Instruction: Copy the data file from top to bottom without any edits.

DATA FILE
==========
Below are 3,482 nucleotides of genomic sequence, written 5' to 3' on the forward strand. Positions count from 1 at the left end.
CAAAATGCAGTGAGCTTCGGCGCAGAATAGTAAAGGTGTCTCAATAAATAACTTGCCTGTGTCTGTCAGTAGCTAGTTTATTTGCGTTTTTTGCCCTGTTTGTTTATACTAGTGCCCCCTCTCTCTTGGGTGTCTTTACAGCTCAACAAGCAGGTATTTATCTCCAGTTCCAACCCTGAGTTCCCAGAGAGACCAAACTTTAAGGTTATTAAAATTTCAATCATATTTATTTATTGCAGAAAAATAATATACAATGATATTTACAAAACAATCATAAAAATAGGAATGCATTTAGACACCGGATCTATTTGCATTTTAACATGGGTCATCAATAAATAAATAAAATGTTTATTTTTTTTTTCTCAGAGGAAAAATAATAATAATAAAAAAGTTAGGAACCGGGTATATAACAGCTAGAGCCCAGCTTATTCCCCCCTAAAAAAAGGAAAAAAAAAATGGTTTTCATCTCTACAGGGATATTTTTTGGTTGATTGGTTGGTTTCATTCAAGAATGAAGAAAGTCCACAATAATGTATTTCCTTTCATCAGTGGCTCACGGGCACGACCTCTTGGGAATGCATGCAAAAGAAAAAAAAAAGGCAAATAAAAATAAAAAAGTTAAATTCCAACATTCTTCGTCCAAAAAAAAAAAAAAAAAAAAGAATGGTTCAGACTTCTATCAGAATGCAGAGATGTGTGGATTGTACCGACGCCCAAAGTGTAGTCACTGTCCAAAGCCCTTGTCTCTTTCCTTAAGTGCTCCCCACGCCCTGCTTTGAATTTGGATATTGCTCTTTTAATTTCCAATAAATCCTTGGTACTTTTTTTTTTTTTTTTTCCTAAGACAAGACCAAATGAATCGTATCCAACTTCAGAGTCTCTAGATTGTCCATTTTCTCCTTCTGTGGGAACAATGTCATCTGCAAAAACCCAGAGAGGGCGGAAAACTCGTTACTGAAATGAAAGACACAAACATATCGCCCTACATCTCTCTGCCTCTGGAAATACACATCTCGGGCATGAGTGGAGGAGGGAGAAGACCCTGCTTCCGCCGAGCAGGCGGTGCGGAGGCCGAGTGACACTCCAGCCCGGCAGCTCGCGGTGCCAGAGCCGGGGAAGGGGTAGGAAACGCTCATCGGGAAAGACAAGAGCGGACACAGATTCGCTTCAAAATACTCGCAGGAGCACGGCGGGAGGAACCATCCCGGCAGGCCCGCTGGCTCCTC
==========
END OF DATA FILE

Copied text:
Below are 3,482 nucleotides of genomic sequence, written 5' to 3' on the forward strand. Positions count from 1 at the left end.
CAAAATGCAGTGAGCTTCGGCGCAGAATAGTAAAGGTGTCTCAATAAATAACTTGCCTGTGTCTGTCAGTAGCTAGTTTATTTGCGTTTTTTGCCCTGTTTGTTTATACTAGTGCCCCCTCTCTCTTGGGTGTCTTTACAGCTCAACAAGCAGGTATTTATCTCCAGTTCCAACCCTGAGTTCCCAGAGAGACCAAACTTTAAGGTTATTAAAATTTCAATCATATTTATTTATTGCAGAAAAATAATATACAATGATATTTACAAAACAATCATAAAAATAGGAATGCATTTAGACACCGGATCTATTTGCATTTTAACATGGGTCATCAATAAATAAATAAAATGTTTATTTTTTTTTTCTCAGAGGAAAAATAATAATAATAAAAAAGTTAGGAACCGGGTATATAACAGCTAGAGCCCAGCTTATTCCCCCCTAAAAAAAGGAAAAAAAAAATGGTTTTCATCTCTACAGGGATATTTTTTGGTTGATTGGTTGGTTTCATTCAAGAATGAAGAAAGTCCACAATAATGTATTTCCTTTCATCAGTGGCTCACGGGCACGACCTCTTGGGAATGCATGCAAAAGAAAAAAAAAAGGCAAATAAAAATAAAAAAGTTAAATTCCAACATTCTTCGTCCAAAAAAAAAAAAAAAAAAAAGAATGGTTCAGACTTCTATCAGAATGCAGAGATGTGTGGATTGTACCGACGCCCAAAGTGTAGTCACTGTCCAAAGCCCTTGTCTCTTTCCTTAAGTGCTCCCCACGCCCTGCTTTGAATTTGGATATTGCTCTTTTAATTTCCAATAAATCCTTGGTACTTTTTTTTTTTTTTTTTCCTAAGACAAGACCAAATGAATCGTATCCAACTTCAGAGTCTCTAGATTGTCCATTTTCTCCTTCTGTGGGAACAATGTCATCTGCAAAAACCCAGAGAGGGCGGAAAACTCGTTACTGAAATGAAAGACACAAACATATCGCCCTACATCTCTCTGCCTCTGGAAATACACATCTCGGGCATGAGTGGAGGAGGGAGAAGACCCTGCTTCCGCCGAGCAGGCGGTGCGGAGGCCGAGTGACACTCCAGCCCGGCAGCTCGCGGTGCCAGAGCCGGGGAAGGGGTAGGAAACGCTCATCGGGAAAGACAAGAGCGGACACAGATTCGCTTCAAAATACTCGCAGGAGCACGGCGGGAGGAACCATCCCGGCAGGCCCGCTGGCTCCTC